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No. 68: Mar-Apr 1990

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Conformity Strikes Again

It is difficult to believe how hard it is to get new ideas funded in science. T. Gold has contributed a rather plaintive article to the Journal of Scientific Exploration detailing some of his experiences down the years.

His first "bad" experience occurred just after the end of World War II when, fresh from intensive work in radar signal processing, he proposed that the human ear is an active rather than passive receiver; that is, it actually emits sound itself. This self-generated tone aids the ear in signal processing. The thought that the ear could be a sound source was patently ridiculous, and Gold's idea got nowhere. However, recent experiments confirm that the human ear does indeed emit a tone at about 15,000 Hz.

Another, more recent, proposal for research on the behavior of hydrocarbons under high temperatures and pressures got very high marks from reviewers on all points but one: Should the proposal be funded? Several reviewers thought not; one saying that the whole idea was "misguided." In what way was Gold misguided? Well, it seems that his proposed work on hydrocarbons related to his idea that primordial hydrocarbons deep in the earth's crust contribute heavily to the reservoirs of oil and methane we tap on the planet's surface. And everyone knows that all oil and gas is biogenic; that is, derived from buried organic matter!

Gold has concluded that "not all is well" with American science.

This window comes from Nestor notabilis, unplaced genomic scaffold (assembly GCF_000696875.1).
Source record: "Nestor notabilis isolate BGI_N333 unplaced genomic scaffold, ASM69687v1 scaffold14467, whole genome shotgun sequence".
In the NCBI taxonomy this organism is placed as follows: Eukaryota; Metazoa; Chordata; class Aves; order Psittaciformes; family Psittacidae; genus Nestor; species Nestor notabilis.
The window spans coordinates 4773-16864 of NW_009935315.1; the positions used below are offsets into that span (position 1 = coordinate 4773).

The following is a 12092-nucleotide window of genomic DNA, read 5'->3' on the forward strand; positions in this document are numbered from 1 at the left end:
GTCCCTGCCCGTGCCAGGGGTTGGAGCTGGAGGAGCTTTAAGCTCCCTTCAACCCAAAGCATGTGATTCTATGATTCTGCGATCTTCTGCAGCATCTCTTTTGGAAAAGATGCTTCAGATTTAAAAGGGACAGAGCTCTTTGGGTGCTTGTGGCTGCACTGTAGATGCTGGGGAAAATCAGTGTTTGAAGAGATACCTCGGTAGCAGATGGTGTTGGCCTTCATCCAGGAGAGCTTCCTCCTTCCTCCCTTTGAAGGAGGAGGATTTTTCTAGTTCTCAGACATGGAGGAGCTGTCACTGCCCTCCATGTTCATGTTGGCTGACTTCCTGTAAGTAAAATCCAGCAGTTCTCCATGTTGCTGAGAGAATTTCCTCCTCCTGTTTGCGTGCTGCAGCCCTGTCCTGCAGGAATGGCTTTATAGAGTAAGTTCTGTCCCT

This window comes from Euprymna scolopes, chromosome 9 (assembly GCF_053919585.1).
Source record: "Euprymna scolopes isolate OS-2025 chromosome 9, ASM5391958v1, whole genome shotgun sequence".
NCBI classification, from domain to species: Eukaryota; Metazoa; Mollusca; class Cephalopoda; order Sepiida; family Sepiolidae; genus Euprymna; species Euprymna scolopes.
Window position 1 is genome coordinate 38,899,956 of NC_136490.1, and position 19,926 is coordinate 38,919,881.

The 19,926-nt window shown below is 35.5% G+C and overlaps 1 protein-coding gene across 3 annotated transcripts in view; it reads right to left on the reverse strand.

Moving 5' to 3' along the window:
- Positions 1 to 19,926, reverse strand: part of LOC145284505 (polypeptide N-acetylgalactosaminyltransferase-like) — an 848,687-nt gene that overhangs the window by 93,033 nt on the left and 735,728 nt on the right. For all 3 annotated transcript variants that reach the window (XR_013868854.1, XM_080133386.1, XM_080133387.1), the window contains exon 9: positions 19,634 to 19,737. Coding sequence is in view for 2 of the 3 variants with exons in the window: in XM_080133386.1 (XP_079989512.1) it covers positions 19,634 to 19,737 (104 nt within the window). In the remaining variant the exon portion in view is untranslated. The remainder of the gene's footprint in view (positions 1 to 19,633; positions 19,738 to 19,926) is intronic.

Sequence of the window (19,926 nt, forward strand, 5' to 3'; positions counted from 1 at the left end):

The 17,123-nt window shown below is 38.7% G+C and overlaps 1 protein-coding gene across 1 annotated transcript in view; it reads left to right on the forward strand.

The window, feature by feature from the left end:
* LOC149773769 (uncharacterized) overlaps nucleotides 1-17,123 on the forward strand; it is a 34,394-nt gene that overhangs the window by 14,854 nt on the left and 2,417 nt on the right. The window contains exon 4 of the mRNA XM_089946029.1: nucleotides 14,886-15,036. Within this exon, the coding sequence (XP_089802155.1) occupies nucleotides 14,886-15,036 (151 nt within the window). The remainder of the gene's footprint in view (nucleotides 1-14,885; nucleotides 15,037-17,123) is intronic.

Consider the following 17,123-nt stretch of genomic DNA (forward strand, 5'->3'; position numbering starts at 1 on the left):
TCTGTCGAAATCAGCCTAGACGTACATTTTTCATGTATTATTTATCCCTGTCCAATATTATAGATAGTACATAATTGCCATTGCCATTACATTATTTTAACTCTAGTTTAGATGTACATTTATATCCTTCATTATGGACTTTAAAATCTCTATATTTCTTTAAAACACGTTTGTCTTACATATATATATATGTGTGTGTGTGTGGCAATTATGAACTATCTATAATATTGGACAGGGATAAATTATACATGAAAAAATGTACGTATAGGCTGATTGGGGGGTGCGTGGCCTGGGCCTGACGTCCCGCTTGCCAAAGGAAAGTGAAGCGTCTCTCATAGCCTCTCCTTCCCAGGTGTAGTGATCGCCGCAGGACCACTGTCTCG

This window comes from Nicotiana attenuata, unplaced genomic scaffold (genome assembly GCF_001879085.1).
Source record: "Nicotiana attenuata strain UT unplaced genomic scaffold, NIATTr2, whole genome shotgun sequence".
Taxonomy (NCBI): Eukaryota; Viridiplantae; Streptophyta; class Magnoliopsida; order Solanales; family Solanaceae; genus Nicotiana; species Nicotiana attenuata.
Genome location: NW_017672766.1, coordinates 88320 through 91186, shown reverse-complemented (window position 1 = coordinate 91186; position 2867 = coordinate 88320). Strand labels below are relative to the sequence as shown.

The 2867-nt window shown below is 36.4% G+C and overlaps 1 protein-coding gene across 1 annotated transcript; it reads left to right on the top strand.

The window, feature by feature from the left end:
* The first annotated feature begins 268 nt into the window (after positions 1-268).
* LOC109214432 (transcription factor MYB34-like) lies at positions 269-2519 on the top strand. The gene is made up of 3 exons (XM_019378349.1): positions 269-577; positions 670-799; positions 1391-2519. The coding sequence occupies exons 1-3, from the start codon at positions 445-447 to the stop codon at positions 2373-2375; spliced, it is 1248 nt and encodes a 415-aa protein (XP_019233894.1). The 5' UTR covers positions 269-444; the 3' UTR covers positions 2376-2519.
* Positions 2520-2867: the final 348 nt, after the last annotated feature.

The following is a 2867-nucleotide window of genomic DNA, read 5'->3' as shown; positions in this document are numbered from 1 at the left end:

(Gold, Thomas; "New Ideas in Science, "Journal of Scientific Exploration, 3:103, 1989.)

From Science Frontiers #68, MAR-APR 1990. 1990-2000 William R. Corliss

Science Frontiers Sourcebook Project Reviewed in:

Quotes

  • "A sourcebook of unexplained phenomena is therefore a valuable addition to a collection of scientific literature. William R. Corliss has provided this in the past with his source books of scientific anomalies in several subjects, and now he has provided it for astronomy. He has done an excellent job of collecting and editing a large amount of material, taken in part from scientific journals and in part from scientific reporting in the popular or semi-scientific press." -- "The Mysterious Universe: A Handbook of Astronomical Anomalies", reviwed by Thomas Gold, Cornell University, in Icarus, vol.41, 1980

  • "An interesting, systematic presentation of unusual weather [..] This book is recommended for a general audience" --"Corliss, William R., Tornados, Dark Days, Anomalous Precipitation, and Related Weather Phenomena, Sourcebook Project, 1983.", revieweed in Choice, September 1983
  • "..the science is necessarily somewhat speculative, but Corliss's symthesis is based on reputable sources." -- "Corliss, William R. (Compiler). Lightning, Auroras, Nocturnal Lights, and Related Luminous Phenomena" reviwed by Joseph M. Moran, Univ. of Wisconsin in Science Books and Films, Sep/Oct 1983

  • "Before opening the book, I set certain standards that a volume which treads into dangerous grounds grounds like this must meet. The author scrupulously met, or even exceeded those standards. Each phenomenon is exhaustively documented, with references to scientific journals [..] and extensive quotations" -- "Book Review: The moon and planets: a catalog of astronomical anomalies", The Sourcebook Project, 1985., Corliss, W. R., Journal of the Royal Astronomical Society of Canada, Vol. 81, no. 1 (1987), p. 24., 02/1987